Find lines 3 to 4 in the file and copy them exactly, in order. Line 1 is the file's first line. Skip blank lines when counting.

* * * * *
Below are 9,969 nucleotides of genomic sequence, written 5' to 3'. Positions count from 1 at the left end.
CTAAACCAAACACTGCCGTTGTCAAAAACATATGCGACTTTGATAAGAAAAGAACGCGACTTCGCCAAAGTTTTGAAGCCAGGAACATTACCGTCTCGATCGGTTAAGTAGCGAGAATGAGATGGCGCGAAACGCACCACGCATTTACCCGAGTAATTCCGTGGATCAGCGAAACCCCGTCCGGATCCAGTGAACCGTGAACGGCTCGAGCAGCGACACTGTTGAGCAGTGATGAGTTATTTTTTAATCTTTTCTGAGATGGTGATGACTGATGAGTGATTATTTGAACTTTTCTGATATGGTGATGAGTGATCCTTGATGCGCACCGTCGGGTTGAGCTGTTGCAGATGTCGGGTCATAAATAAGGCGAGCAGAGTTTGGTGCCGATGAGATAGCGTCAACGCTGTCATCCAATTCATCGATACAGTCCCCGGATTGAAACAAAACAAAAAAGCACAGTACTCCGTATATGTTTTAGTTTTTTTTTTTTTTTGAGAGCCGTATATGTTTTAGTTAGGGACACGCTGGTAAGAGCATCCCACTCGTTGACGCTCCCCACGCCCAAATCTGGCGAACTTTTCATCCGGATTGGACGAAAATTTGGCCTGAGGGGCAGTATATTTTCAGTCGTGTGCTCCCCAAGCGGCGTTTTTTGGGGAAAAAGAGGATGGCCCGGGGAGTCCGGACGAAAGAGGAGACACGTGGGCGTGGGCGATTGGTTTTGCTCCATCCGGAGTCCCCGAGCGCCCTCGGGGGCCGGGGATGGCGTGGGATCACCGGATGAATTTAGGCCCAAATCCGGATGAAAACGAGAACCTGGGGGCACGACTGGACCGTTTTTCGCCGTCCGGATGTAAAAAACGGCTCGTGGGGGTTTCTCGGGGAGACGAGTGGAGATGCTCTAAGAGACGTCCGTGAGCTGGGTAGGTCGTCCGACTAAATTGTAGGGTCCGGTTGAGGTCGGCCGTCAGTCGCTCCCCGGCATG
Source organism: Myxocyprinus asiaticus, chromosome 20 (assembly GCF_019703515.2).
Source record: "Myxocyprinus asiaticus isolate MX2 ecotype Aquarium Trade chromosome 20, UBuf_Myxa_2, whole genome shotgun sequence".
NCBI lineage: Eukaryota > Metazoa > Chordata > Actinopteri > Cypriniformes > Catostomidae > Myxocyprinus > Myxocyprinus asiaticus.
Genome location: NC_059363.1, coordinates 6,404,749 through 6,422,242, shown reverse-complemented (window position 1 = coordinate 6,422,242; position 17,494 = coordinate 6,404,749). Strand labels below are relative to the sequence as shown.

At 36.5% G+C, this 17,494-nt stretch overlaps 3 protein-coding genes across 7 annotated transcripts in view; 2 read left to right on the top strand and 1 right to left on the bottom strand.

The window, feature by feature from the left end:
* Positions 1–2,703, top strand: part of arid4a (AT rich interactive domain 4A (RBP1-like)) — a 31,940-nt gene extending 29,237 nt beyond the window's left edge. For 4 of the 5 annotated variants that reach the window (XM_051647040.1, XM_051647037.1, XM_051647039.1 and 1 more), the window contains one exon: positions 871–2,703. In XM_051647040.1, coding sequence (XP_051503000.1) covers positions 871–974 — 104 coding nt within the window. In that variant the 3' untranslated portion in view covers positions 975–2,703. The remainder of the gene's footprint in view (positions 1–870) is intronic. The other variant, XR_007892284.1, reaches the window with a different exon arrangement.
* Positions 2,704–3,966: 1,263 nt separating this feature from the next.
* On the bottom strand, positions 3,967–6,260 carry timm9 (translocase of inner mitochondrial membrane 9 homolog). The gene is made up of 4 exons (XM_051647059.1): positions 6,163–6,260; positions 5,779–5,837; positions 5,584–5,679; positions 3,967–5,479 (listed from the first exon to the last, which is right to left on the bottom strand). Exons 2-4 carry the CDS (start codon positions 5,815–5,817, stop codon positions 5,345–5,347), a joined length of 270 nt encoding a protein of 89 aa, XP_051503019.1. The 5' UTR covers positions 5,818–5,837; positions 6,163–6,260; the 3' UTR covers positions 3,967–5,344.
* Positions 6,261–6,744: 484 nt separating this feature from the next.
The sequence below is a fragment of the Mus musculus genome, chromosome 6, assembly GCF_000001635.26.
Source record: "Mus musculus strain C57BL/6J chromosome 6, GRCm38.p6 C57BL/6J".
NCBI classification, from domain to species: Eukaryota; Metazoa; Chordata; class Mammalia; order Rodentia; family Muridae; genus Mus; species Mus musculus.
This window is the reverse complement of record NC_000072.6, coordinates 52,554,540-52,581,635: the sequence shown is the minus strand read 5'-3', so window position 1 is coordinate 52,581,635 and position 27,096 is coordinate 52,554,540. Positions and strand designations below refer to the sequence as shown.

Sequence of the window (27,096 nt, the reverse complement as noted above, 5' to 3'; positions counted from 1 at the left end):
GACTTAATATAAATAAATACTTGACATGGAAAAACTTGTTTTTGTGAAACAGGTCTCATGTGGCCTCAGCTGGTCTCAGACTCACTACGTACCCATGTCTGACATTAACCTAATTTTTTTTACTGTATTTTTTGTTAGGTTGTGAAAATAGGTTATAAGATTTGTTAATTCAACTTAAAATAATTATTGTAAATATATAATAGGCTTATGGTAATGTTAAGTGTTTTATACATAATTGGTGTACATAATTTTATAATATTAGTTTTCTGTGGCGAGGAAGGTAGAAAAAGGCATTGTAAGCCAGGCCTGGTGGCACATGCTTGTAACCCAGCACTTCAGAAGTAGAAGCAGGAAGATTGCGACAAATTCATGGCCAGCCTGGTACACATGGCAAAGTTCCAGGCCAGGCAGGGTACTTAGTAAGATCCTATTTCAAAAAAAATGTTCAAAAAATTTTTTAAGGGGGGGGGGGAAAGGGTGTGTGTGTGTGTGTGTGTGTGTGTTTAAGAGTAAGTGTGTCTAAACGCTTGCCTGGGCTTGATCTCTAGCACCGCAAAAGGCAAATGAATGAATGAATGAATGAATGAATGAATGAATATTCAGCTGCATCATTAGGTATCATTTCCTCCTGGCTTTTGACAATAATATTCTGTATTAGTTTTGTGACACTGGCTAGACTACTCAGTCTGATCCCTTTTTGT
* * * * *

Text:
Source organism: Myxocyprinus asiaticus, chromosome 20 (assembly GCF_019703515.2).
Source record: "Myxocyprinus asiaticus isolate MX2 ecotype Aquarium Trade chromosome 20, UBuf_Myxa_2, whole genome shotgun sequence".